“ToList<SubItemDTO>” also accepts an optional second argument specifying a number of items to skip, whose default value is 0. In order for “ToList<SubItemDTO>” to work properly, we must define a projection for “SubItemDTO” in the “ToDoItemsRepository” static constructor:

DeclareProjection
    (m =>
    new SubItemDTO
    {
    }, m => m.Id);

What if we want to list all team members of all “to do items” owned by the currently logged user?

First of all, we need a “PersonListDTO” DTO:

public class PersonListDTO
{
    public string Name { get; set; }
        
    public string Surname { get; set; }
        
}

In this case, the code is a little bit different:’'

public async Task<IList<PersonListDTO>> AllMembers()
{            
    var query = 
        Table(100)
        .Where(SelectFilter)
        .SelectMany(m => m.Team);
    return await ToList<PersonListDTO, Person>(query);
}

In fact, since the “IQueryable” passed to “ToList” is a IQueryable<Person> instead of a IQueryable<ToDoItem>, we must use a different overload of “ToList” that contains a second generic argument.

Also, the projection declaration in the “ToDoItemsRepository” static constructor is a little bit different:

DocumentDBCRUDRepository<Person>
    .DeclareProjection
    (m =>
    new PersonListDTO
    {
    }, m => m.Surname
);

In fact, this time we invoke the “DeclareProjection” static method of “DocumentDBCRUDRepository<Person>" instead of the one of “DocumentDBCRUDRepository<ToDoItem>".

We also need two more “HomeController” action methods:

public async Task<IActionResult> AllSubitems ()
{
    var members = await repo.AllMembers();
    var vm=await repo.AllSubItems();
    return View(vm);
}

public async Task<IActionResult> AllTeamMembers()
{
    var vm = await repo.AllMembers();
    return View(vm);
}

..and their associated Views:

@using CosmosDBUtilitiesExample.DTOs
@model IList<SubItemDTO>
@{
    ViewData["Title"] = "To do sub-items";
}
<h3>@ViewData["Title"]</h3>
<table class="table table-striped table-bordered
    table-hover table-condensed">
    <thead>
        <tr class="info">
            <th>Name</th>
            <th>Description</th>
        </tr>
    </thead>
    <tbody class="items-container">
    @foreach (var item in Model)
    {
            <tr>
                <td>@item.Name</td>
                <td>@item.Description</td>
            </tr>
    }
    </tbody>
</table>

..and

@using CosmosDBUtilitiesExample.DTOs
@model IList<PersonListDTO>
@{
    ViewData["Title"] = "To do team members";
}
<h3>@ViewData["Title"]</h3>
<table class="table table-striped table-bordered
    table-hover table-condensed">
    <thead>
        <tr class="info">
            <th>Name</th>
            <th>Surname</th>
        </tr>
    </thead>
    <tbody class="items-container">
        @foreach (var item in Model)
        {
            <tr>
                <td>@item.Name</td>
                <td>@item.Surname</td>
            </tr>
        }
    </tbody>
</table>

Links to the newly added pages may be added in the main menu in the _Layout page:

<li>
    <a asp-area="" asp-controller="Home" asp-action="AllSubitems">
    Sub-items
    </a>
 </li>
<li>
    <a asp-area="" asp-controller="Home" asp-action="AllTeamMembers">
        Team members
    </a>
</li>

Optimistic Concurrency

CosmosDB supports optimistic concurrency through the _ETag property that is added to each document, and that is changed each time the document is modified.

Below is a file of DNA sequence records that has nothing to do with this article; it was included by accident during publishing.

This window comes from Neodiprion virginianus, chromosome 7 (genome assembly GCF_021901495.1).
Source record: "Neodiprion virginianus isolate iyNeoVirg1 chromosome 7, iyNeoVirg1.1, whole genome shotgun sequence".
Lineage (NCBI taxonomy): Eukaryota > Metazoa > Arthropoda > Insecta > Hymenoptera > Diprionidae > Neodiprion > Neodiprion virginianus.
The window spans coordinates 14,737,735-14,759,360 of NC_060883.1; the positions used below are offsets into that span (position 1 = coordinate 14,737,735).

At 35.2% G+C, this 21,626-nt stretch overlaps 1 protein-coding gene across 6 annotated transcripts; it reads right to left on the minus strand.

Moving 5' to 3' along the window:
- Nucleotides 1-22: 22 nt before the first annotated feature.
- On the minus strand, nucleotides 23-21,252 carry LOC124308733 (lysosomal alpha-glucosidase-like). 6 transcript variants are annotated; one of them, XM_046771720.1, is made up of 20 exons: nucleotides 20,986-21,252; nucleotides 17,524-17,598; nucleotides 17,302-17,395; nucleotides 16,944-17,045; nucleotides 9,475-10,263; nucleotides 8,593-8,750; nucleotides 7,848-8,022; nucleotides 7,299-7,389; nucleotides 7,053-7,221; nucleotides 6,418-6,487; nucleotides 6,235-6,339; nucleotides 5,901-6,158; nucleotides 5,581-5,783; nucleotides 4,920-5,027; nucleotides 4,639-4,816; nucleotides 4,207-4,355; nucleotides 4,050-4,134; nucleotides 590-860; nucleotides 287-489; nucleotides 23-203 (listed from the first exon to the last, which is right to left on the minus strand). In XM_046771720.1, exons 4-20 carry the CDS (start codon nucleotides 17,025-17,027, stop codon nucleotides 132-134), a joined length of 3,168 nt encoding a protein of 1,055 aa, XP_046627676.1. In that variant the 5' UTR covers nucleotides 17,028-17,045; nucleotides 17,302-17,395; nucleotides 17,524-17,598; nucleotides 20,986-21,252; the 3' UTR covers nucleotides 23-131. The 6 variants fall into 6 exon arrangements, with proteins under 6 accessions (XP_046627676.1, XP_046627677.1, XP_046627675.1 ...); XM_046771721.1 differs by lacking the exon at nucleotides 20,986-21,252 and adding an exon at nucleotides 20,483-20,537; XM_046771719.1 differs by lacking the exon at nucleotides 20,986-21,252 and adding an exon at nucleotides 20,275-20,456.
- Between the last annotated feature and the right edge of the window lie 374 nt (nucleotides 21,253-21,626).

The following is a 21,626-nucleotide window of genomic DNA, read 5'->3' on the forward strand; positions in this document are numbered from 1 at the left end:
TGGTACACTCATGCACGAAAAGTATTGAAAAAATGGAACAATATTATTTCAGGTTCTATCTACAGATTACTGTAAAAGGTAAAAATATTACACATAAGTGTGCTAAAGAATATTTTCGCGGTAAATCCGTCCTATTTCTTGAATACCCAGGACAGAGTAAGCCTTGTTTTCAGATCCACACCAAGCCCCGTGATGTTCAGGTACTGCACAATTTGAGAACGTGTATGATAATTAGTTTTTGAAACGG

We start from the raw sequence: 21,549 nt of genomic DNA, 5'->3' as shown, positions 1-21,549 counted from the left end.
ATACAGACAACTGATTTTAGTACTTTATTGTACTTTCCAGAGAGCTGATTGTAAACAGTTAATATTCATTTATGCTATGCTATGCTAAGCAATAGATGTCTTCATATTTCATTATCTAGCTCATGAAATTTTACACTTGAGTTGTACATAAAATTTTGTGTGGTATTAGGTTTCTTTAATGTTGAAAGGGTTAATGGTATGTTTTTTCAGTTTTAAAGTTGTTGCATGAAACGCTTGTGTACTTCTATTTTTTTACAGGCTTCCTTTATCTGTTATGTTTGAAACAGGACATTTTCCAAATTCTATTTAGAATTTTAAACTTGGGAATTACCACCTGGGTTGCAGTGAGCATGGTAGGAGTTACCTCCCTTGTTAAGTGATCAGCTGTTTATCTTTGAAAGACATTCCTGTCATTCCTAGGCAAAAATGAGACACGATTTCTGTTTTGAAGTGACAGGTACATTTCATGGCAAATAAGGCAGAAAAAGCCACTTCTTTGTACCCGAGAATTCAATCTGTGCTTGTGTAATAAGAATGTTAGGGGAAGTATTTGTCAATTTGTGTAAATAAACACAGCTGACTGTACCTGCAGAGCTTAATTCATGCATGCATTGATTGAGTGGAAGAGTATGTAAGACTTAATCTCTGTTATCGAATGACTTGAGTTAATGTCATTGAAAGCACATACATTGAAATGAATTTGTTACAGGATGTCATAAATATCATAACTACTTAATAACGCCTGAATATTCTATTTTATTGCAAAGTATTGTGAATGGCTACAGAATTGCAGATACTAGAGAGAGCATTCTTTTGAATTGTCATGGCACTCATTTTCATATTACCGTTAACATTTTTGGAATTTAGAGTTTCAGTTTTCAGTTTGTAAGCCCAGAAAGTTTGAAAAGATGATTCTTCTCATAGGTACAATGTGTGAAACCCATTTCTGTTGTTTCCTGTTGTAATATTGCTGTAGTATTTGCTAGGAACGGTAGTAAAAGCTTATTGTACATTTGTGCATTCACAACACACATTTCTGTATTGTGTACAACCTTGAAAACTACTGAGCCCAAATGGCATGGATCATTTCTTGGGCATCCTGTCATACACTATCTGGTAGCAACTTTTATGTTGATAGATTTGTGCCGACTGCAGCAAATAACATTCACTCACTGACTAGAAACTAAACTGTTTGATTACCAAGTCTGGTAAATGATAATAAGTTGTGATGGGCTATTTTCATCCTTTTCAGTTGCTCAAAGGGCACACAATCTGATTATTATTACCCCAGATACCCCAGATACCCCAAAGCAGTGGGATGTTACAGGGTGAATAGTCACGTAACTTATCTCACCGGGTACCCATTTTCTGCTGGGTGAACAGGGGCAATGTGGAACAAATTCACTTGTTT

When the document is replaced, we may require to abort the operation and to throw an exception if the current_ ETag value differs from the _ETag value we received before applying our modifications.

The old _ETag value must be passed in the document replacement instruction as detailed here.

MvcControlsToolkit.Business.DocumentDB automatically handles  _ETags. It is enough to add a new property marked as the following to the data class (in our example the Item class):

[JsonProperty(PropertyName = "_ETag", 
        NullValueHandling = NullValueHandling.Ignore)]
public string MyTag { get; set; }

If the tag value is copied and handled in the DTO, an update operation will fail if the document changes during the user receiving the document data in the user interface, and submitting its modifications.

In this case, the first user that applies its modifications succeeds, while all other users that were concurrently modifying the same document, fail, and are forced to re-edit the new changed copy of the document.

Instead, if the _ETag is just added to the data class but not to the DTO, the operation fails only if changes occur in a small interval needed by the library to retrieve the old copy of the document, and to apply all modifications returned by the user in the DTO.

This policy forces the merge of all modifications applied concurrently by all users. If a user fails, it may retry its modifications till he/she eventually succeed merging its modifications and the document.

Conclusion:

This article shows how the MvcControlsToolkit.Business.DocumentDB Nuget package may help writing layered applications based on Cosmos DB, providing out-of-the-box methods for more common operations, and overcoming some limitations of the DocumentDB SQL interface, moving it closer to a full SQL implementation.

Download the entire source code of this article (Github).

This article was technically reviewed by Daniel Jimenez Garcia.

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Author
Francesco Abbruzzese (@F_Abbruzzese) implements ASP.NET MVC applications, and offers consultancy services since the beginning of this technology. He is the author of the famous Mvc Controls Toolkit, and his company (www.mvc-controls.com/) offers tools, and services for ASP.NET MVC. He moved from decision support systems for banks and financial institutions, to the Video Games arena, and finally started his .NET adventure with the first .NET release. He also writes about .NET technologies in his blog: www.dotnet-programming.com/